I asked her if she could tell us a little about herself so I could use it on the blog today, I also wanted to share her special post with you. Please take a moment to check out her fabulous blog post, as well as the time to read her story below. - Erica
“I’d rather regret the things I’ve done than regret the things I haven’t done.”–Lucille Ball
This quote is very important to me. For most of my life I’ve been more of the mindset that there’s no such thing as a “regret”. I prefer to interpret everything as an experience that leads me to new knowledge or providing a lesson necessary to continue onward and hopefully upward.
I spent most of my childhood into early adulthood trying to wrap my head around always doing the right thing. With a Jewish mother and Catholic father (and known amongst my friends as a Cashew or Pizzabagel) I had two times the guilt weighing on my conscience. And I barely ever even set foot into a religious establishment!
As strait edge as possible, I didn’t even have a legitimate experience with intoxication (that’s my obnoxious way of saying getting drunk) until I was almost eighteen. Meanwhile most of my friends had been experimenting with alcohol since the age of thirteen. And when it came to sex? Forget it! I believed for a long time that I would wait for marriage since that seemed like the “right thing” to do. Health class in school perpetuated this idea in the manner of scaring the hell out of me with only one of two options resulting from sex. Pregnancy or death. Literally. That was what I gleaned from health class. Sex before marriage equals pregnancy or death. Or possibly both. Coupled with my father’s infamous sex advice of “AIDS will kill you and herpes is forever” before shipping me off to college, I was really only equipped to make one decision. And that decision was to wait.
So I waited.
And then at the ripe old age of twenty-three I fell in love for the first time. He was twenty-eight and swooped in on me, tall, handsome and smooth–which coincidentally was even his nickname (and should have tipped me off). We had an intense physical attraction to each other, which in my inexperience coaxed me into believing he loved me as much as I loved him.
I could go into the details of our tumultuous romance but suffice it to say that it was a dangerous combination of love and infatuation that I believe happens to everyone at least once in their life. The kind of intoxicating love that makes every decision tie back to that person and you start to lose your sense of self and who you are without them.
During this time I went for my annual check-up at my gynecologist and was told that something had come up irregular in my Pap test. A couple more Pap tests and a biopsy of my cervix confirmed that I in fact was positive for HPV and potentially at risk for cervical cancer if my body didn’t clear it.
WHAT. THE. HELL.
That pretty fairly sums up my initial reaction to the diagnosis. I had waited. I had slept with one person. I had used condoms. I had been monogamous. Where did I go wrong??!
And the answer is that HPV doesn’t care. It doesn’t care if you’ve slept your way through a frat house in college or if you’re a fifty year old woman who’s been married to the same man for twenty two years. Or if you’re twenty-three like I was and think you’ve found the guy who will put a shiny diamond ring on your finger. That was my first wake up call. I had been in my smug little sheltered world of making “right” decisions and now was thrust into a parallel universe where people assumed I slept around and I personally felt damaged and alone.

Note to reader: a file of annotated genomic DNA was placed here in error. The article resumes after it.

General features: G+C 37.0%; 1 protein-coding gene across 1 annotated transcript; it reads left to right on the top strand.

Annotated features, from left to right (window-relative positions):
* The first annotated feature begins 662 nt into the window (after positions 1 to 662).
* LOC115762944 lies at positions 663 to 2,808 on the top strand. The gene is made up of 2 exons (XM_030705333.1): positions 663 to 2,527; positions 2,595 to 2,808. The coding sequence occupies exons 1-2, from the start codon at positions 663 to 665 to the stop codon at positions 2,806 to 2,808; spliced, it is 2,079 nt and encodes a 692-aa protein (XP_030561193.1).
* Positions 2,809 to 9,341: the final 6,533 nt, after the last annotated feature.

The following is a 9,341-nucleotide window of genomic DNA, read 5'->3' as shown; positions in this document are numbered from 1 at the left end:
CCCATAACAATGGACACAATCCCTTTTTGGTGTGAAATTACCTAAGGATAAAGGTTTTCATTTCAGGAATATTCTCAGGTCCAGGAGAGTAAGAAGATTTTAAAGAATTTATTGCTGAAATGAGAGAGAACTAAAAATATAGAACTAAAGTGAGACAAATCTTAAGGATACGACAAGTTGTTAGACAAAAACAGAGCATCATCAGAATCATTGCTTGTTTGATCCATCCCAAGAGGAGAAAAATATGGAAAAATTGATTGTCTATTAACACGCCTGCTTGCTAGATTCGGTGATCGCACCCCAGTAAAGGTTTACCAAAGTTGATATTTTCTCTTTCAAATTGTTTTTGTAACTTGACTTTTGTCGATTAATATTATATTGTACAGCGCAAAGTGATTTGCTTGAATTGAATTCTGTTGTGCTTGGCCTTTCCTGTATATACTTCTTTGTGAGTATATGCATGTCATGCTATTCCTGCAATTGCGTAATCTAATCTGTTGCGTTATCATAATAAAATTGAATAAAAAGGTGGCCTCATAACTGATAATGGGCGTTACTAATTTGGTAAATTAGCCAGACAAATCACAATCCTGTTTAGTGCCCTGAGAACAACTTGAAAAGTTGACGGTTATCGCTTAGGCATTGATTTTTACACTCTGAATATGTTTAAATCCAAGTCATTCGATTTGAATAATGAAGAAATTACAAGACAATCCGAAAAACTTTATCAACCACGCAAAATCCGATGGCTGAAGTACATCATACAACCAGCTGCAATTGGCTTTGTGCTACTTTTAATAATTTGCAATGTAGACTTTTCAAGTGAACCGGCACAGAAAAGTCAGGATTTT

After two unsuccessful rounds of cryosurgery–liquid nitrogen being shot up inside me to freeze the pre-cancerous cells and one LEEP procedure–a minor surgical removal of the tip of my cervix–I was soon out of the woods in terms of danger. But my life felt completely different.
I realized part of my anger, sadness, frustration and numerous other emotions stemmed from an adolescent urge to stamp my foot and yell, “It’s not fair!” It’s not fair that in my early twenties when I was just discovering myself and what I wanted in life, this huge unexpected roadblock came out of nowhere to derail my confidence, my health and potentially my future. How could I date again after this? How could I not panic the next time I wanted to engage in an intimate relationship? What would happen when I got married one day and wanted to have children? I didn’t have any answers.
But life isn’t fair. We all know that. But we also feel invincible when we’re young. HPV was something that would happen to someone else, not me. And so was cancer. But I have friends who have had radical hysterectomies at the age of twenty-five because of cervical cancer. They too believed, these are the kinds of things that happen to other people. Not them.
I truly believe that one day with all the information we have and the building towards education and awareness, one day cervical cancer won’t be something that happens to anyone anymore.
So I don’t regret what I experienced. I don’t regret all the nights I cried myself to sleep, terrified of test results and doctor’s appointments and uncomfortable procedures. I don’t regret meeting the guy who would turn out to be emotionally manipulative and flip my life upside down at such a young age. I feel lucky that I cleared the virus, and learned to be an advocate for women’s health.
I would only regret if I had chosen to not speak out. It’s important to me to make sure no one ever has to feel like I did. And I don’t even regret the crushing loneliness I felt at that time. Because it’s that feeling that drives me to continue onward in this journey. And hopefully upward.